1 in 5 Graves’ disease patients have post-surgical hypoparathyroidism

Most patients recover in less than 6 months after thyroid removal

Margarida Maia, PhD avatar

by Margarida Maia, PhD |

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An illustration of a patient on a gurney headed to an operating room.

About one in five people with Graves’ disease who undergo a thyroidectomy, which is the surgical removal of all or part of the thyroid gland, develop hypoparathyroidism, but most recover in less than six months.

That’s according to a study looking back at the medical records of 216 people with Graves’ disease, an autoimmune disorder that makes the thyroid overactive.

Researchers also observed that women were at higher risk than men for developing hypoparathyroidism after surgery.

“Postoperative hypoparathyroidism can be caused by various factors,” researchers wrote. But “only the female sex proved to be a risk predictor,” they added.

The study, “Outcomes of Surgical Treatment for Graves’ Disease: A Single-Center Experience of 216 Cases,” was published in the Journal of Clinical Medicine.

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Graves’ disease occurs when immune system mistakenly attacks thyroid

Graves’ disease occurs when the immune system mistakenly attacks the thyroid and causes it to become overly active and make too much thyroid hormone. When this happens, it’s called hyperthyroidism. It can cause a number of symptoms, from weight loss to a rapid heartbeat and irritability.

While Graves’ disease can usually be treated with anti-thyroid medications or radioactive iodine to help bring down the production of thyroid hormone, a total or near-total thyroidectomy may sometimes be recommended.

The surgery is recommended for patients who can’t take anti-thyroid medications or those who have a thyroid tumor or severe Graves’ disease.

Like any surgery, a thyroidectomy carries certain risks and complications. One is accidental injury to or removal of the parathyroid glands, which can result in hypoparathyroidism, or too little parathyroid hormone (PTH) being made.

The parathyroid glands are four small glands located in the neck near the thyroid. They help regulate the amount of calcium in the blood by making PTH. When there is too little PTH, the amount of calcium in the blood drops and causes a range of symptoms.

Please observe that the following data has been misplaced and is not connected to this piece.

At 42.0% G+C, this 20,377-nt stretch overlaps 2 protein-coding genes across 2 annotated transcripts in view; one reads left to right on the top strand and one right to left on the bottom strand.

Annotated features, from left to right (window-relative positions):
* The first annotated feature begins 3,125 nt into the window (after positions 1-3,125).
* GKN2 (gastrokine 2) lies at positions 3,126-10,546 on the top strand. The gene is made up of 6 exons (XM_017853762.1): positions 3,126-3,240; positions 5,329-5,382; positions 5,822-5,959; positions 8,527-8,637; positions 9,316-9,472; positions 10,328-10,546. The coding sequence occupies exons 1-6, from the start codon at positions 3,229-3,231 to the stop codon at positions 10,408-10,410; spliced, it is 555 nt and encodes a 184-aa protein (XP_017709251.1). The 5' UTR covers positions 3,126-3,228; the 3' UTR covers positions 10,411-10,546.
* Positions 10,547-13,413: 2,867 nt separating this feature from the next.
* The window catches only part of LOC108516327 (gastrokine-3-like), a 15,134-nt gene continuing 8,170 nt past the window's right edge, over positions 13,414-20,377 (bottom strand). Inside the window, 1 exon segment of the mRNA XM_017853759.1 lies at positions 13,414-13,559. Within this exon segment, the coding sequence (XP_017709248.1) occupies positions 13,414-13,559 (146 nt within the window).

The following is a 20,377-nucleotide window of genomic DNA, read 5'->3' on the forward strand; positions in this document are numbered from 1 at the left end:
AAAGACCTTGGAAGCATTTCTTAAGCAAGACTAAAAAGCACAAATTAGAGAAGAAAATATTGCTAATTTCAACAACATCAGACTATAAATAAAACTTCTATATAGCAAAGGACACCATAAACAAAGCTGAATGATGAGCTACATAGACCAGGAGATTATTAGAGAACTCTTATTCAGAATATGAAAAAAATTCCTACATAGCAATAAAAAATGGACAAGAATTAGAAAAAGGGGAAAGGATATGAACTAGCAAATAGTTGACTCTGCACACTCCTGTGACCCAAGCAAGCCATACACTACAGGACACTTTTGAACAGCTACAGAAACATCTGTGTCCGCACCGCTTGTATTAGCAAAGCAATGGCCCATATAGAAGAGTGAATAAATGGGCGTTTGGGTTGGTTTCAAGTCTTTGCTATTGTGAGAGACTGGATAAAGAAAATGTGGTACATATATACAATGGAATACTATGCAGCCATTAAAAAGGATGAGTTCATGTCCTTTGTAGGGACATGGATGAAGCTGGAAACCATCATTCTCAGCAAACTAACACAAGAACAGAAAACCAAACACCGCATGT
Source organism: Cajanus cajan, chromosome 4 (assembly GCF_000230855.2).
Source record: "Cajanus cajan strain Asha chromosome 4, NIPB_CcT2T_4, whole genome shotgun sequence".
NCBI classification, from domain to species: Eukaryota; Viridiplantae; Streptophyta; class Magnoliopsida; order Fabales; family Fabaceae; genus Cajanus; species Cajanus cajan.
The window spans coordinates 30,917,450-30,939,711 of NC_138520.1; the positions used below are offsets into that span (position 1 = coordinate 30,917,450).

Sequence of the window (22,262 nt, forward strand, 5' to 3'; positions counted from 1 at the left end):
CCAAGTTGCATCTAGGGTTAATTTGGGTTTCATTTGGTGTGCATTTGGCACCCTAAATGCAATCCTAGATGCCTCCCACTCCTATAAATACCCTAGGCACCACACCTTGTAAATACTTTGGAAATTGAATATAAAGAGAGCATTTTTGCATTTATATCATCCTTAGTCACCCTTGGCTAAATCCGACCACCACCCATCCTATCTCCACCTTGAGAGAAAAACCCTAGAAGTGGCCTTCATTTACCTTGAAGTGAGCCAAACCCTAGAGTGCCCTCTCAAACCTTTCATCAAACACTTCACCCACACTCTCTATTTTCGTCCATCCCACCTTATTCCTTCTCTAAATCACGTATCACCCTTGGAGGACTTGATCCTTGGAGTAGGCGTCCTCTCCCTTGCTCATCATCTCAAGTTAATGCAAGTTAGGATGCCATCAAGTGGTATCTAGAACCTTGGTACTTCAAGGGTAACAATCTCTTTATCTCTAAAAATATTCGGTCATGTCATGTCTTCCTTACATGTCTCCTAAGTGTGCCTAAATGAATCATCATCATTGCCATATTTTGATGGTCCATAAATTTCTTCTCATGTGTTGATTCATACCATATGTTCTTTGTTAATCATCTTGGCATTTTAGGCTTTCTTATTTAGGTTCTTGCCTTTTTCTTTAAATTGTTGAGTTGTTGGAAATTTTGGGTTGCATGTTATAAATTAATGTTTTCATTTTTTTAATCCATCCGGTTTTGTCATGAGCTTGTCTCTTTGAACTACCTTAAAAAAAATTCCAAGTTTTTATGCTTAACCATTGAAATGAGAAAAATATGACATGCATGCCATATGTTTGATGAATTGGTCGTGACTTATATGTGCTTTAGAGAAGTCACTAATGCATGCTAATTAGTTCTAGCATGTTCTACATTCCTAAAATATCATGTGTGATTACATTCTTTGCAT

To find out how common it is for a thyroidectomy to result in hypoparathyroidism among people with Graves’ disease, a team of researchers in China reviewed the data of 182 women and 34 men who had the surgery at some point from 2013 to 2020. The mean age of the patients was 43.9 years.

Before the thyroidectomy, 211 (97.7%) had been on anti-thyroid medications and 23 (10.6%) had received treatment with radioactive iodine. For most (91.7%), this helped fully control the symptoms of hyperthyroidism.

Three-quarters (75%) had a total thyroidectomy, and the remaining had either a near-total (23.6%) or subtotal (1.4%) thyroidectomy. Subtotal thyroidectomy spares more tissue than near-total thyroidectomy with the goal of preserving part of the thyroid’s function.

The most common reason why patients were offered surgery was because they didn’t respond well to treatment with anti-thyroid medications (52.3%), followed by suspicion of a thyroid tumor (45.8%). After their thyroidectomy, patients stayed in the hospital for a mean 3.02 days. In 25 (11.6%), it was found that the parathyroid glands had been accidentally removed.

Almost half (48.1%) were diagnosed with a thyroid tumor. In 75 (72.1%), the tumor wasn’t bigger than one centimeter in diameter but in 48 (46.2%), it had spread to nearby lymph nodes.

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Postoperative hypoparathyroidism, voice hoarseness were transient in most cases

Sometimes during a thyroidectomy, the nerve that controls the vocal cords is damaged accidentally. After surgery, 24 patients (11.1%) experienced hoarseness and 15 (6.9%) had a transient paralysis of the vocal cords. Three (1.4%) had a permanent paralysis of the vocal cords, which means that the paralysis lasted for more than six months.

There were 45 (20.8%) cases of hypoparathyroidism after a total or near-total thyroidectomy; 42 (19.4%) recovered under calcium supplementation, with blood serum PTH and calcium returning back to normal levels within six months. 

“In most cases, the postoperative hypoparathyroidism and hoarseness were transient,” the researchers wrote.

Being male was found to reduce the risk of developing hypoparathyroidism after a thyroidectomy. The odds ratio was 0.22, that is, for every 22 men who develop hypoparathyroidism, there’ll be 100 women who also develop hypoparathyroidism after a thyroidectomy.